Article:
Older animals and those with high reliabilities are unlikely to have their BW change much - more on this later on in this post.
3. Breeding Value calculations were changed
NZAEL reviews calculations for BVs and sometimes identifies issues in that the calculations are not as accurate at estimating genetic merit as they could be.
Sometimes this results in background calculations for BVs being changed to be better at estimating genetic merit.
Examples from the last few years include changes to Fertility BV and BCS BV (more here).
What is BW used for?
The BW of an animal is a measure of their expected ability to breed profitable replacement heifers. It is not their ability to be profitable themselves.
This means that BW should be used to assist in making breeding decisions (hence why 'breeding' is in the name!).
Now what makes BW pretty unique (and pretty cool!) compared with other genetic evaluation systems is that it is calculated across all breeds. This means that a Jersey cow with a BW of $140 is directly comparable to a Friesian cow that also has a BW $140.
So for farms that have a large mix of breeds and crossbreeds, it is nice and simple to select what bulls to use.
With genetics, half is passed on from dad and half is passed on from mum. This means when selecting bulls, take BW and divide by 2 for the expected profit ($) of their daughters per unit of feed.
Lets run through some fun examples!
The BW is the best current estimate of an animal's genetic potential.
With each Animal Evaluation run, as more data is added (daughters, mum, grandma, aunties, sisters etc.) we get to know more about each animal and we can get closer to their 'true' BW.
If we remember from our Calving Difficulty post, we are trying to get the closest estimate of an animal's 'true" breeding value (BW in this example). We can never know the true BVs, only estimates of them, even with high accuracy/reliability of an animal's estimated BVs there is always a chance that they will change as more records are added.
For example, say we have 2 bulls, one has a BW of $120 (purple) and the other has a BW of $125 (blue). The tip of each peak in the graph below shows the estimated BW that has the highest chance of being the 'true' BW.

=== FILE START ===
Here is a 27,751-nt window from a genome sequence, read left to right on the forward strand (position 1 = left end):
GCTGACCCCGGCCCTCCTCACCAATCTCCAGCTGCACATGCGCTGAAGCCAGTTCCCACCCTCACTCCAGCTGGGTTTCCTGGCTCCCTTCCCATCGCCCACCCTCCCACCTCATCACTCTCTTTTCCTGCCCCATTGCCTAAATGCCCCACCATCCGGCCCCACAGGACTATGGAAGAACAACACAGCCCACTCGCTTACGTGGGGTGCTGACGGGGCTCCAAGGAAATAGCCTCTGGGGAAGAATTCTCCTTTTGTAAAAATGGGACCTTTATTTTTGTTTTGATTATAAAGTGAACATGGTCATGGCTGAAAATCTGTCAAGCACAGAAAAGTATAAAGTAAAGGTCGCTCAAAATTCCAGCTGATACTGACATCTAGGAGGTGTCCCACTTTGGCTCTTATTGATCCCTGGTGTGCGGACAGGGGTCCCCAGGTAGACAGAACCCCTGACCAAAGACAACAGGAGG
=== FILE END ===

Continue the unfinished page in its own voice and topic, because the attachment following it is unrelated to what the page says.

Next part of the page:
As we get more data, there is the possibility BVs (and hence BW) could change. As we can see in the graph, there is a small possibility that these 2 bulls may actually have the same 'true' BW (the overlapping area).
Remember a bull (or cow) only passes on HALF of their BW to their offspring.
When a calf is born, she (or he) gets half of Dad's BW and half of Mum's BW.
Lets say we used the $125 bull above in blue and mated him to our top cow Gertrude who has a BW of $100.
This calf (yay it's a heifer! We can call her Sally), when she is born will have a BW of $112.50 --> ($62.50 from Dad + $50 from Mum).
Up until Sally begins her own lactation, her BW is made up entirely of data from ancestry records (mum, dad, aunties, cousins, sisters etc.).
This means the reliability is pretty low for Sally's BW, which can be visualised in the graph below by how low and flat the blue shaded area is. Our best estimate of her 'true' BW is $112.50, however, we are 95% confident it is in between $100 and $125 (a $25 range).
Once she gets her first herd test, LWT, mating, calving data into DIGAD, her own records begin to play a part in her BW calculation.
Because she has her own records in there, we become more confident that we are getting closer to the 'true' genetic merit of Sally.
Once Sally's daughters (progeny) begin lactating, we become even more confident that we are getting closer to her 'true' genetic merit.
By the time Sally is 7 years old and has 3 daughters lactating, her BW is now $111, calculated from ancestry records, Sally's own records and her progeny's records.
The more progeny records we have on an animal, the greater the reliability is. As we can see in the graph below, the purple shading (representing Sally's BW as a cow) is narrower than the blue shading (representing her BW as a calf).
This is why bulls tend to have higher reliabilities than cows, because they have more daughters (bulls can have waaaay more daughters than a cow can!).
This also explains why the bulls used by breeding companies (on the RAS list) generally don't change their BW very much, but cows in the herd do tend to change their BW.
We hope you found this post useful. If you would like to know more, leave us a comment or send us a message on our Facebook page (@agrisciencer) or in the comments below.